Cognizant Digital Business is supporting the TU Delft team as a Prime Partner in the development of its prototype. Its Hyperloop pod’s control system depends on an enormous array of sensors and sophisticated algorithms. Our Connected Products team is helping the team refine and test model-based simulations of the interplay of sensors, the environment and the vehicle. These models of the physical environment — so-called digital twins — allow scenario-testing of the pod itself, with the goal of making it “fail-safe.” (Watch this video to see how.)

Download: Connecting Physical and Digital Worlds to Power the Industrial IoT

This parallels Cognizant’s work in the similarly promising realm of connected cars, rail, airlines, even bicycles. We are providing the TU Delft team with advice and technical support to help ensure the reliability and safety of its designs. The team writes specifications for ways to reduce risk; then they write the software. We test it for them, against our own hardware and software. As with all our work, we’re seeking to bridge the digital and the physical worlds to create real-world solutions.

A New Legacy

The legacy of “the Golden Spike” was easier movement across the country, greater market access and larger profits. Now, technological innovation is leading us forward again, to a future of transportation enabled by digital thinking and technologies built around sensorization, AI, hardware and software design, and human-centered product innovation and engineering.

Humans will continue their quest to realize cheaper, faster, more sustainable modes of transportation. Other mega-programs, like Big Falcon’s effort to provide point-to-point space travel (New York to Shanghai in 30 minutes), are already underway. For now, Hyperloop offers the promise of a Golden Spike in innovation in the 21st century – one that drives connections and commerce that benefit us all. We’re thrilled to be participating in the SpaceX competition. The world will be watching.

Raj Ravindranathan, Head of EMEA Cognizant Connected Products, contributed to this blog.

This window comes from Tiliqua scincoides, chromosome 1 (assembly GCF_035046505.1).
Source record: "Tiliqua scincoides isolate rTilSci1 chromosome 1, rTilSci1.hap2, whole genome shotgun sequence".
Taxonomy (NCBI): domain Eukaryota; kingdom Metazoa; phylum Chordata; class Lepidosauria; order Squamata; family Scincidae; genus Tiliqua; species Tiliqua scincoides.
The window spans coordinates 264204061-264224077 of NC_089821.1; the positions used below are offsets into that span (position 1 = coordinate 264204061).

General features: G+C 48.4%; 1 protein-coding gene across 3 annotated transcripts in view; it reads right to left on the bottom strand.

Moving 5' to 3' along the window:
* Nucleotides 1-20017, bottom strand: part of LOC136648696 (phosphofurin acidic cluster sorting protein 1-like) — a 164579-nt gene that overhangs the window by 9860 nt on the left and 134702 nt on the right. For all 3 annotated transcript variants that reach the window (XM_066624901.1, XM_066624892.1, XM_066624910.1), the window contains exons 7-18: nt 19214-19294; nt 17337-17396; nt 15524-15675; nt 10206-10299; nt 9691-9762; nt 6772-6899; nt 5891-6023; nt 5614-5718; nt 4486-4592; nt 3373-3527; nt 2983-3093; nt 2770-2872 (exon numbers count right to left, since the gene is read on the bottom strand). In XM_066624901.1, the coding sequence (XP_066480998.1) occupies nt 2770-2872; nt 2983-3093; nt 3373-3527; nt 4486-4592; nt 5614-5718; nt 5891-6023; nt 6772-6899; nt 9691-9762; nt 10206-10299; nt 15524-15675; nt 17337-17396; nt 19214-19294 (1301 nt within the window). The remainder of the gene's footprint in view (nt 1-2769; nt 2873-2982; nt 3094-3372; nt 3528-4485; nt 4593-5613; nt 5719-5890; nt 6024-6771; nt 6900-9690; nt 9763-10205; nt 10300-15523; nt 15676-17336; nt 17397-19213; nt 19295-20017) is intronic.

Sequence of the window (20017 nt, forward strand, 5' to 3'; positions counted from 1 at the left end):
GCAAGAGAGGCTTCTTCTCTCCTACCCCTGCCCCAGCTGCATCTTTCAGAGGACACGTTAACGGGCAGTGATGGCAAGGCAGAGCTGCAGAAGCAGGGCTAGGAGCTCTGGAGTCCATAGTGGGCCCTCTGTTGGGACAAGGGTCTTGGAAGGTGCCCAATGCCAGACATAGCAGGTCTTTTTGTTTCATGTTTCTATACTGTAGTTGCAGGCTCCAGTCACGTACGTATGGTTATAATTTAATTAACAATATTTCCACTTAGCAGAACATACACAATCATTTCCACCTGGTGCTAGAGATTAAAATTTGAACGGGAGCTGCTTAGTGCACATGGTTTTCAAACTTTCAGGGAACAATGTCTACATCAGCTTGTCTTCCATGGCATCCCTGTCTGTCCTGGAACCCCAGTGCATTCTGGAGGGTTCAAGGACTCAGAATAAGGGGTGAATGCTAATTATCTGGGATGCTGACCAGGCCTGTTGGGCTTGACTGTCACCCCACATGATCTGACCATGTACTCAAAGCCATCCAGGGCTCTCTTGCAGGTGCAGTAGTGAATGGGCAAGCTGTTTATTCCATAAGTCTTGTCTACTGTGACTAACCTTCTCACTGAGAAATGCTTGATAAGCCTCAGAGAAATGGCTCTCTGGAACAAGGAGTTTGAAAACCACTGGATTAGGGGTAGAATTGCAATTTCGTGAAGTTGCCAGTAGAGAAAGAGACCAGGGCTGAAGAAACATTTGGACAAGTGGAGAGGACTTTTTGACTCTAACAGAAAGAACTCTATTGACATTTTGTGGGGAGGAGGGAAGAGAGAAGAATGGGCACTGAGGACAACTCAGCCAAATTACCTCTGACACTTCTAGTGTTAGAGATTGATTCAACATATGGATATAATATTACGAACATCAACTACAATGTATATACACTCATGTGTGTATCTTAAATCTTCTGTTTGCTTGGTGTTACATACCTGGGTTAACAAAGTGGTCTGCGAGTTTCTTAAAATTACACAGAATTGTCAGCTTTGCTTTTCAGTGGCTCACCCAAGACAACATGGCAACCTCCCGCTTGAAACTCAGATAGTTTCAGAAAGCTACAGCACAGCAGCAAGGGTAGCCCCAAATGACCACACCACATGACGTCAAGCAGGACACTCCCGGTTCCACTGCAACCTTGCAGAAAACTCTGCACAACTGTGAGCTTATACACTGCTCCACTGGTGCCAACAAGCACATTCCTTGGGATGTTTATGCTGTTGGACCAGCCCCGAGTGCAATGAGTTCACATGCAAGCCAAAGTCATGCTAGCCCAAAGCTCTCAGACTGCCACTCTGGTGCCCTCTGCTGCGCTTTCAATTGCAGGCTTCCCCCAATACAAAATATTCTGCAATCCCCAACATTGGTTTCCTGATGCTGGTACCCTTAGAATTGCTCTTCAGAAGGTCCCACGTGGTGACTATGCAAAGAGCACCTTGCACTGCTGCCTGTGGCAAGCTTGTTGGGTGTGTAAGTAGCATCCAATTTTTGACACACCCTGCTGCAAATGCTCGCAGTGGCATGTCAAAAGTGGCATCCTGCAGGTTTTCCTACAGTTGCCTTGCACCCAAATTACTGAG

This article originally appeared on the Digitally Cognizant Blog

Share this:

Technology

The importance of data access for digital initiatives

A new report from MuleSoft found that just 37% of organizations have the skills and technology to keep up with digital projects.

Published

on

Share this:

In a global survey of over 1,700 line of business employees in organizations with at least 250 employees, MuleSoft found that just 37% of organizations have the skills and technology to keep up with digital projects.

The resulting report — The State of Business and IT Innovation — reveals four key ideas that IT leaders need to know in order to drive digital innovation forward.

These four key findings are:

  • Collaboration is key 
    • 68% of respondents believe IT and LoB users should jointly drive digital innovation.
  • Keep up the pace 
    • 51% expressed frustration with the speed at which IT can deliver projects.
  • Integration challenge
    • 37% cite security and compliance as the biggest challenge to delivering new digital services, followed by integration (i.e. connecting systems, data, and apps) at 37%.
  • Data access
    • 80% say that in order to deliver on project goals faster, employees need easy access to data and IT capabilities.  

“This research shows data is one of the most critical assets that businesses need to move fast and thrive into the future,” said MuleSoft CEO Brent Hayward

“Organizations need to empower every employee to unlock and integrate data — no matter where it resides — to deliver critical, time-sensitive projects and innovation at scale, while making products and services more connected than ever.”

Want to read through the whole report? Download it from MuleSoft

Share this:
Continue Reading

Technology

Where is the financial value in AI? Employing multiple human-machine learning approaches, say experts

According to a new study, only 10% of organizations are achieving significant financial benefits with AI.

Published

on

Share this:

AI is everywhere these days — especially as we work to fight the spread of COVID-19

Even in the “before times,” AI was a hot topic that always found itself in the center of most digital transformation conversations. A new study from MIT Sloan Management Review, BCG GAMMA, and BCG Henderson Institute, however, prompts a crucial question:

Are You Making the Most of Your Relationship with AI?

Finding value

Despite the proliferation of the technology and increased investment, according to the report, just 10% of organizations are achieving significant financial benefits with AI. The secret ingredient in these success stories? “Multiple types of interaction and feedback between humans and AI,” which translated into a six-times better chance of amplifying the organization’s success with AI.

“The single most critical driver of value from AI is not algorithms, nor technology — it is the human in the equation,” affirms report co-author Shervin Khodabandeh.